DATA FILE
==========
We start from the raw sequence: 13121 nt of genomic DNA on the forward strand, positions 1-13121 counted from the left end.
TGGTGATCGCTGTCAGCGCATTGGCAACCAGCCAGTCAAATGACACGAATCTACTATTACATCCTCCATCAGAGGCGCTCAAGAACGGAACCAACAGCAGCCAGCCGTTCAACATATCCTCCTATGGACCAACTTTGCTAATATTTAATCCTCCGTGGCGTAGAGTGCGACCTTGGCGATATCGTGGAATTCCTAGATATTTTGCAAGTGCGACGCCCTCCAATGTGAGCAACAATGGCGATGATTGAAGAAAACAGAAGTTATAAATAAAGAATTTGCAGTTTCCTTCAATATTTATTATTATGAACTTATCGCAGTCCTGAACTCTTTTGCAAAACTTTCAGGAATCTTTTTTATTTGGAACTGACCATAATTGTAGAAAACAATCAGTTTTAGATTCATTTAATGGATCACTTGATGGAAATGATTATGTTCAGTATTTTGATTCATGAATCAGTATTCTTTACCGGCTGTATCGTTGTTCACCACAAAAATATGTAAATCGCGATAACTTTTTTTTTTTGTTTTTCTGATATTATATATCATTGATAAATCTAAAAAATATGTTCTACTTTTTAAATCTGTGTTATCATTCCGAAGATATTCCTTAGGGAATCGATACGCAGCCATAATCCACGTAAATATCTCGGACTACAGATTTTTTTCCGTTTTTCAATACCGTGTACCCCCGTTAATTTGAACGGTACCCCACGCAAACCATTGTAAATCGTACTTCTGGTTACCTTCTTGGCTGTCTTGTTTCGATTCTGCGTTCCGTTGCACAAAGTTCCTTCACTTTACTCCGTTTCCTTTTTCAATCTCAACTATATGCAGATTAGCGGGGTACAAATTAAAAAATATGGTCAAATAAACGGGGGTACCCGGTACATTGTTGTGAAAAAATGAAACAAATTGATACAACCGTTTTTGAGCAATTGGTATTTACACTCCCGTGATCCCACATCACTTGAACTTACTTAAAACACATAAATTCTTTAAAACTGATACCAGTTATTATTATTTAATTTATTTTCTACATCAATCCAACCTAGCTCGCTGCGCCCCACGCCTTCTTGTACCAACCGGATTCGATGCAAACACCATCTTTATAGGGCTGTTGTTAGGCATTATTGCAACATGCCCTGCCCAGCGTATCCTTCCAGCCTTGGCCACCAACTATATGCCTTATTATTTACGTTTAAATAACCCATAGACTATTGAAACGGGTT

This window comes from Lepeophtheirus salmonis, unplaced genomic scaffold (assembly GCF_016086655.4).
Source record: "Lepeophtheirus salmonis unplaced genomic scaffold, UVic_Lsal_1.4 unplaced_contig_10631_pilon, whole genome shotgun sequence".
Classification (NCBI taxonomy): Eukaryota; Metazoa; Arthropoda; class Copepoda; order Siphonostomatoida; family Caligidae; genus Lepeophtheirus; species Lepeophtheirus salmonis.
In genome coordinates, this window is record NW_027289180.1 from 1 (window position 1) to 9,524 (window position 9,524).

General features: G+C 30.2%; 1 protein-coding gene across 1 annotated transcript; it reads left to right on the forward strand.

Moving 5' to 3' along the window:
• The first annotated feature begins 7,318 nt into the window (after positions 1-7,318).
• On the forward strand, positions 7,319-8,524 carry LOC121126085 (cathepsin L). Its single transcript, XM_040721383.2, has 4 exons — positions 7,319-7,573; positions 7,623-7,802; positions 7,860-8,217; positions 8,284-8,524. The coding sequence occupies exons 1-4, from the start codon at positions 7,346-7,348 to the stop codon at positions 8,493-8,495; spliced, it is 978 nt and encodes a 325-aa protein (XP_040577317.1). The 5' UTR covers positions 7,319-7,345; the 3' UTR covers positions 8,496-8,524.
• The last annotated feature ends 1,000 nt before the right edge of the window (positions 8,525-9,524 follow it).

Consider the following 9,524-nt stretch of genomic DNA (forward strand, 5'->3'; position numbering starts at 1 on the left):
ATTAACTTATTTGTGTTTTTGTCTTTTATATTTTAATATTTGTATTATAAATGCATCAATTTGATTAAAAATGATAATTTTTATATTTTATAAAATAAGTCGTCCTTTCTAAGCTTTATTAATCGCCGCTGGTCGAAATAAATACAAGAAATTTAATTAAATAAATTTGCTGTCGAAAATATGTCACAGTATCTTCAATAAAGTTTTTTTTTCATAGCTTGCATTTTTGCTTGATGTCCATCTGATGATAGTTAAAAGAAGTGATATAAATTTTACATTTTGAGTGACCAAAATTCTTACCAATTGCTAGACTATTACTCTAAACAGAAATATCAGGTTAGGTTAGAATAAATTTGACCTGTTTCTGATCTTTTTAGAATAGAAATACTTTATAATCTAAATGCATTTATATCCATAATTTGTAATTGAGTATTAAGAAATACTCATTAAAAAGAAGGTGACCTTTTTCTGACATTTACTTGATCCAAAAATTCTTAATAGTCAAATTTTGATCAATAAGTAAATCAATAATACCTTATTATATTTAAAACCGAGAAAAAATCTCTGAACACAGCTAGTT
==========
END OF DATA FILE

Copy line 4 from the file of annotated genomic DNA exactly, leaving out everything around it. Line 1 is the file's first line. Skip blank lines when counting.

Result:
Source record: "Lepeophtheirus salmonis unplaced genomic scaffold, UVic_Lsal_1.4 unplaced_contig_10631_pilon, whole genome shotgun sequence".